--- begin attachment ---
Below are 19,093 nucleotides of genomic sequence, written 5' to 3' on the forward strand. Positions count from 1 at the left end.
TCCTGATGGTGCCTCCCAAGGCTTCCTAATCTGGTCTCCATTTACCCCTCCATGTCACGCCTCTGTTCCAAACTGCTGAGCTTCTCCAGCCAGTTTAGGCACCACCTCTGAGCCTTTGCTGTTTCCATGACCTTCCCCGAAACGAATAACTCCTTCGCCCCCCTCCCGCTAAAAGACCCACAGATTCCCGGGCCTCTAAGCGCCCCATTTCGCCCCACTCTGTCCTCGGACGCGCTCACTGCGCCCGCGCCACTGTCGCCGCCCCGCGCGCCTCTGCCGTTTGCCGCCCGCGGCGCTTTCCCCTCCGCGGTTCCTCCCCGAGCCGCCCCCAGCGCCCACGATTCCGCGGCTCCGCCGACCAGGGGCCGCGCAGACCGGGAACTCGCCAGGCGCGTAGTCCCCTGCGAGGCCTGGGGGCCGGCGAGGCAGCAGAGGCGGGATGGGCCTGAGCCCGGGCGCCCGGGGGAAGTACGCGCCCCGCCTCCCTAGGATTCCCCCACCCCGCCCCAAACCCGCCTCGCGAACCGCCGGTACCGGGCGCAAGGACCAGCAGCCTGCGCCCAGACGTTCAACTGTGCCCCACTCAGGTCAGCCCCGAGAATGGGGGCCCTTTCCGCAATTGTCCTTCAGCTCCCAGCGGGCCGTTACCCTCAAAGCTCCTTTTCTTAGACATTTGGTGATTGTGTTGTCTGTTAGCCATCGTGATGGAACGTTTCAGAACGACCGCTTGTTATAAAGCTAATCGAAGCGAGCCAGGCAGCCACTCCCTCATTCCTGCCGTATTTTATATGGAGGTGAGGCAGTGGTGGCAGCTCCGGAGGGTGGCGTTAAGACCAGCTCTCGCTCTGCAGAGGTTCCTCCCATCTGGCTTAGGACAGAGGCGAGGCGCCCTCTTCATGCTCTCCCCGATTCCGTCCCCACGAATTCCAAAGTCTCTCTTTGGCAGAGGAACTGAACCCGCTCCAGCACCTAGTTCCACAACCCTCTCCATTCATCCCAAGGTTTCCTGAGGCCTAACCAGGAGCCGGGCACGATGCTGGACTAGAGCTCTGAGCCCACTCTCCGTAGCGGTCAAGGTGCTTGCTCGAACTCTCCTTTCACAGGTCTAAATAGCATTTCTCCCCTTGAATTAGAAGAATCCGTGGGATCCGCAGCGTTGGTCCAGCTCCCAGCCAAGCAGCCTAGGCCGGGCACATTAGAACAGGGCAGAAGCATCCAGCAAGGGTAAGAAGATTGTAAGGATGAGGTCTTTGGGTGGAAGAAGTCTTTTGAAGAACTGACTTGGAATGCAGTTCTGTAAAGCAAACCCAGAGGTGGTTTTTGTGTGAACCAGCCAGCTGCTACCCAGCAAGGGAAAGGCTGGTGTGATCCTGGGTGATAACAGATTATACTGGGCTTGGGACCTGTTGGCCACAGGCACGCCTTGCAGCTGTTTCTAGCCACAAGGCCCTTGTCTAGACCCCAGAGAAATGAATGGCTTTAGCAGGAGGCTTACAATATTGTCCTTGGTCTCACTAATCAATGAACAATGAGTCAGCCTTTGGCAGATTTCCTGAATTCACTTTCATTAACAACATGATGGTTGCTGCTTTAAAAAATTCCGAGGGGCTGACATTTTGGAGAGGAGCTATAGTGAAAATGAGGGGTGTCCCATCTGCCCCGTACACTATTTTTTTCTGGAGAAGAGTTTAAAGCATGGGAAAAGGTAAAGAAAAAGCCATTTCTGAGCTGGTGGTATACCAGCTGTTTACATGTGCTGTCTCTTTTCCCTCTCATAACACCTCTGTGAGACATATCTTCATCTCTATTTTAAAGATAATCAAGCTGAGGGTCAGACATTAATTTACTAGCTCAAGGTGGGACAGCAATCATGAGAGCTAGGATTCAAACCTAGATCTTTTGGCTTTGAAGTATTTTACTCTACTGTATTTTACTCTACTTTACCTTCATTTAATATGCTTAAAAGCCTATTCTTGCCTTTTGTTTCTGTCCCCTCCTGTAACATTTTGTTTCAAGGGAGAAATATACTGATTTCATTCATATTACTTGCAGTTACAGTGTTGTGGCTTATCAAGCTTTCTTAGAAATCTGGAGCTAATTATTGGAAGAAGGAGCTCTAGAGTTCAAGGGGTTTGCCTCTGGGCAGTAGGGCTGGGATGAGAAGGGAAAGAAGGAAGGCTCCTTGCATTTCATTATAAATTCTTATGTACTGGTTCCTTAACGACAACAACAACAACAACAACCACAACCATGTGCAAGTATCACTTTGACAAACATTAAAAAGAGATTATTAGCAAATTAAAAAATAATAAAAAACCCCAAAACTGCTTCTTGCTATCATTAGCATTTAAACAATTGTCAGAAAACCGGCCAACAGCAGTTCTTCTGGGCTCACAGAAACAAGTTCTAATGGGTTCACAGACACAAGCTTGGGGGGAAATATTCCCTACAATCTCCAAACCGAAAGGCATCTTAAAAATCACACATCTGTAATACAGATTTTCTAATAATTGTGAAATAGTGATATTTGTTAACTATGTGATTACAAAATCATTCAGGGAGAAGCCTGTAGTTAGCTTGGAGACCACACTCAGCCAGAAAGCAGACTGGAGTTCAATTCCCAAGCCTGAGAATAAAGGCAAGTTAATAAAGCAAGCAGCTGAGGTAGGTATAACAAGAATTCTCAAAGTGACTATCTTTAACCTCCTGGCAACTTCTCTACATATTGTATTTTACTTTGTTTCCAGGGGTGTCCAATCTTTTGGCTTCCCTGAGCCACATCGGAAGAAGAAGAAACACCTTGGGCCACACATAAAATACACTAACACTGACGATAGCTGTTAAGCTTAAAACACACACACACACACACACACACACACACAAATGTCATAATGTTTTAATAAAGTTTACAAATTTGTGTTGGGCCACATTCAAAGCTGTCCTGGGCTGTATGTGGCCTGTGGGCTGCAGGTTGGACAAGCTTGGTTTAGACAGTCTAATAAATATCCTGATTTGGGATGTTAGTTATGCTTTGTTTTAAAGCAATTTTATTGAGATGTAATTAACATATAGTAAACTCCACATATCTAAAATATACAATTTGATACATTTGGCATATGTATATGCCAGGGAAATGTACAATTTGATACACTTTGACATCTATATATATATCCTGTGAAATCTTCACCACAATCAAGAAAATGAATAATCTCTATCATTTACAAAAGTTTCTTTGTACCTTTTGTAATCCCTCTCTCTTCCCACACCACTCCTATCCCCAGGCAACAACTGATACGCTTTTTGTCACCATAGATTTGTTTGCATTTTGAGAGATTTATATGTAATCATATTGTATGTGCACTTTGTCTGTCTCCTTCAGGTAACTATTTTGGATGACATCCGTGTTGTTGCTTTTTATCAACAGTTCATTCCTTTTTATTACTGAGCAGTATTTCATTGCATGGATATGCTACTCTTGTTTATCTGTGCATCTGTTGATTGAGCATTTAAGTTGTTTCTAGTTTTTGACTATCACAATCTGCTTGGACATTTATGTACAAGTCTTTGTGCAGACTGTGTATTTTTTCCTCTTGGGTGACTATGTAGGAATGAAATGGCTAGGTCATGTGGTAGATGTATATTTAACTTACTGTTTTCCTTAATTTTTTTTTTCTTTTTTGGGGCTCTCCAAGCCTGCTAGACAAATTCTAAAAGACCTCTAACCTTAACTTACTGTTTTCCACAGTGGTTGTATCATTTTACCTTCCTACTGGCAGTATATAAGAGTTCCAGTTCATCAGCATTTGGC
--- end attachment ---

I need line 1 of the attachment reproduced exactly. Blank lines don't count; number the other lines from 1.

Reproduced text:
Below are 19,093 nucleotides of genomic sequence, written 5' to 3' on the forward strand. Positions count from 1 at the left end.